The gender-neutral products being advertised by some brands on the market are “feminine”.
However, this may be because they are products that are aimed at women, such as car decal and feminine hygiene care.
The Gender Neutral Labelling Scheme for Car Decals and feminine Care Products has come into force since 2016.
The scheme states that: “a car decale is an object made of metal or ceramic with a metal handle or wheel, a metal door, and a handle or part that is made of plastic or rubber”.
This is similar to the labels on feminine hygiene items that are designed to make them feminine.
“In a feminine care product, the product may be made of the same material as a car decaled or feminine hygiene product, or made with the same materials as a feminine hygiene item,” the scheme states.
The scheme also states that products made of polystyrene, plastic, rubber or other materials may not be considered feminine.
The Gender Neutral Car Decal scheme states: “Products made of a plastic material, polystyrenic, rubber, or other material are not feminine.”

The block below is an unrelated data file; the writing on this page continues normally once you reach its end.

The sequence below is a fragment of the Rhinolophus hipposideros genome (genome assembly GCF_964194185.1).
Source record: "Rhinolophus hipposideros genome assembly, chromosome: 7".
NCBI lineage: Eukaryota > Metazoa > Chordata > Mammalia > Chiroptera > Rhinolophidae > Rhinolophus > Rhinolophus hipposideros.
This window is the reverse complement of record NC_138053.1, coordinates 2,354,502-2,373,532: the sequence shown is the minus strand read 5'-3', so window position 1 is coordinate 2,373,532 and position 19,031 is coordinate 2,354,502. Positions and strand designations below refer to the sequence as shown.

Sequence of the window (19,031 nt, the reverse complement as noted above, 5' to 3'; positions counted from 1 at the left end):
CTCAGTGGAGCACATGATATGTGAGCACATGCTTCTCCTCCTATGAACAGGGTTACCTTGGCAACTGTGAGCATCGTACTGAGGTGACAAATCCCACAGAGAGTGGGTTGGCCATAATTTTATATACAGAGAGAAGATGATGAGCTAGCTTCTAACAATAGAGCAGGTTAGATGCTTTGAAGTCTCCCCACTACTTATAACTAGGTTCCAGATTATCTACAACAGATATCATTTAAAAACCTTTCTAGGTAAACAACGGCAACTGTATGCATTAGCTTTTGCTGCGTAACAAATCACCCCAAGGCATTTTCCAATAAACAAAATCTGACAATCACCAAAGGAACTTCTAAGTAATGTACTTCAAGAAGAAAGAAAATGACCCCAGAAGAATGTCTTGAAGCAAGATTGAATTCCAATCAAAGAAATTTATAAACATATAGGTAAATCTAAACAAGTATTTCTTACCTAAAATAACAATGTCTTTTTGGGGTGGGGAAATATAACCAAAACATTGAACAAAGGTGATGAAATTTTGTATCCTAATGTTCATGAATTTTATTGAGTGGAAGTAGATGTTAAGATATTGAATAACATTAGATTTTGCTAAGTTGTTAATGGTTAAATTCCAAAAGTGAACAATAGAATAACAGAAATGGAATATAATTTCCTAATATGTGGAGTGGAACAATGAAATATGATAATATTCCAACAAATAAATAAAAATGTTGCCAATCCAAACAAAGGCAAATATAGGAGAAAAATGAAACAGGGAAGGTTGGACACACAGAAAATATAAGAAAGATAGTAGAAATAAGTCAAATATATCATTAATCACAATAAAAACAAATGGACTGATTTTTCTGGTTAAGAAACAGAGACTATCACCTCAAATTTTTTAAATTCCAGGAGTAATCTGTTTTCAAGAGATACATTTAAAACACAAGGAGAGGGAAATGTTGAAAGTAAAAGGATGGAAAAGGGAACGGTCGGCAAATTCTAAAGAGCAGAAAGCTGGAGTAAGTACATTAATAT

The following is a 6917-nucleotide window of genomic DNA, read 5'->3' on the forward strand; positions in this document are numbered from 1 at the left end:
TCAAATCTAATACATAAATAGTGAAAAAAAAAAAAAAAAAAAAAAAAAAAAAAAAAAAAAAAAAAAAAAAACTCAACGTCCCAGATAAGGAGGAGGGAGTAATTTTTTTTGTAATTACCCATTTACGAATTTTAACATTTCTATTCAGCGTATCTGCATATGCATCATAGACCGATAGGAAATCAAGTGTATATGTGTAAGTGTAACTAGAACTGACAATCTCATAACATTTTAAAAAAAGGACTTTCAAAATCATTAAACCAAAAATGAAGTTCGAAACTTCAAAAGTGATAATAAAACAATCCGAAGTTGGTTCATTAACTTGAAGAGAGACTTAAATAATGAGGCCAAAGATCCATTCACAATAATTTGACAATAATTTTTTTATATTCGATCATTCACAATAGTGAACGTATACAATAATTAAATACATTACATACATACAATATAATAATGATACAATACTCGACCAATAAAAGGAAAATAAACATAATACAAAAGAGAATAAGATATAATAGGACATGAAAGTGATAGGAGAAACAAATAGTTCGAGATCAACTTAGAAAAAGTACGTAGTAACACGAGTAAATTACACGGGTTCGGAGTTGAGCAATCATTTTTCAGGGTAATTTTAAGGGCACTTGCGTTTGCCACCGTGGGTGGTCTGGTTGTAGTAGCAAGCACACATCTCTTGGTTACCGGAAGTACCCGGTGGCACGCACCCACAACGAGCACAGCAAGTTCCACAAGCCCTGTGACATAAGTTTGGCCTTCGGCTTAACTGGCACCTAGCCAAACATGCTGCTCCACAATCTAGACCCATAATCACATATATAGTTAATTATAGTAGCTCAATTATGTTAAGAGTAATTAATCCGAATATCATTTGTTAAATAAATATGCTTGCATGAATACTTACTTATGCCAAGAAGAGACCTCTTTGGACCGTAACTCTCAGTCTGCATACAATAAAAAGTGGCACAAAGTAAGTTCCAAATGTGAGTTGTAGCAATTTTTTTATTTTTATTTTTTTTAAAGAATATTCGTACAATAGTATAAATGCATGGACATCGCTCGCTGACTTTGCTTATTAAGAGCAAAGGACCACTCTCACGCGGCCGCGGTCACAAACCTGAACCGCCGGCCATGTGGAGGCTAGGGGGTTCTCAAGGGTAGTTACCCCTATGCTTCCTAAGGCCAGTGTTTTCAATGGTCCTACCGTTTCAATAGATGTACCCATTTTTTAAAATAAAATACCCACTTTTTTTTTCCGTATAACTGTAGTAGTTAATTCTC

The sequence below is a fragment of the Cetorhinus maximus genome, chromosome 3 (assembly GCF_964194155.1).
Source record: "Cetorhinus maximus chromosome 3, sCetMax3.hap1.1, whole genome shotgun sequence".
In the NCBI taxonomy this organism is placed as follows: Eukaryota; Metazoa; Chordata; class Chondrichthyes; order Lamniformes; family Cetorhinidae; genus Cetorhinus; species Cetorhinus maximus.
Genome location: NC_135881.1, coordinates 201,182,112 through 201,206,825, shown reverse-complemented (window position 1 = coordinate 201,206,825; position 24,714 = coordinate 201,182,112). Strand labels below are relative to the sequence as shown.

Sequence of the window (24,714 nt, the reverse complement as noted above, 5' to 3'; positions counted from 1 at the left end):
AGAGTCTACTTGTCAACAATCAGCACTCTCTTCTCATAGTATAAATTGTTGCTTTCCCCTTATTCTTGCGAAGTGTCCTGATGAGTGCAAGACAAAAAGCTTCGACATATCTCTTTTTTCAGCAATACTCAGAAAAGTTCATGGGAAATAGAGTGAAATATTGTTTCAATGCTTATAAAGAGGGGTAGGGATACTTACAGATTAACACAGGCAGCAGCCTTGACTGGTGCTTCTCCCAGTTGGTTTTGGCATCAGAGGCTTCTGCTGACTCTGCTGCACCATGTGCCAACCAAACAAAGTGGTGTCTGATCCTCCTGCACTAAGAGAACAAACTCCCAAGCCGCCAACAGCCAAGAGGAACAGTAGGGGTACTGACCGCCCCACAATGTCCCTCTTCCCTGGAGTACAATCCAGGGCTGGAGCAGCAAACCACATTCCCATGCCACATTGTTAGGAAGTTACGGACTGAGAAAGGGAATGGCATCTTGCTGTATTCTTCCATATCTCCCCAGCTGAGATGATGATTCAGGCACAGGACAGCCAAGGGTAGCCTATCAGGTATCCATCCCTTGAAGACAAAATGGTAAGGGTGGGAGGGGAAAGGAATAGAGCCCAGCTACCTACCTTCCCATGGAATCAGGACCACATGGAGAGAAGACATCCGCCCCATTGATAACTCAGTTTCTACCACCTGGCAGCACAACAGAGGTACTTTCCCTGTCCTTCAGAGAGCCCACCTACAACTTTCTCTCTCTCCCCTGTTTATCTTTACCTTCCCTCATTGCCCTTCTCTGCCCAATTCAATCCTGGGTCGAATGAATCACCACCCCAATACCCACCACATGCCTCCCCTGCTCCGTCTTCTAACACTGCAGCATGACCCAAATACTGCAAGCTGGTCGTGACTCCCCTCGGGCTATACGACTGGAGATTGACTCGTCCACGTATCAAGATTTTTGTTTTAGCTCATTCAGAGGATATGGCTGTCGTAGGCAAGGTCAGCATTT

The gender- neutral car decaling scheme is only available to customers who purchase a product from a registered car decaler.
“If a customer purchases a car dolinger or feminine care decaling from a supplier, they will not be deemed to have purchased the product of their choice,” it states.
“However, they can still be found to have breached the scheme, and the scheme may apply to them,” the Women’s Equality Commission said in its guidance.
The women’s equality watchdog said the scheme “provides some guidance and guidance on what constitutes feminine hygiene, but does not address the fact that gender is a subjective concept and may be influenced by the product”.
The Women’s Justice Initiative, which campaigns against discrimination against women, said that the scheme is an “overcomplicated system of marketing and advertising” and has been “misled and exploited”.
“There is no clear definition of feminine hygiene and there is no standard for what is considered feminine, which makes it difficult for manufacturers to ensure that products are gender neutral,” it said in a statement.
The Department of Consumer Affairs (DCA) said it was aware of the gender-specific claims made by some women’s groups.
“We are committed to making sure that we comply with the Gender Neutral Label Scheme and take all appropriate steps to ensure the safety of women and children, the environment, and businesses,” it told The Irish Times.
“The DCA takes its responsibilities to safeguard women’s health and safety very seriously.
It is currently in discussions with the Department of Health on this matter.”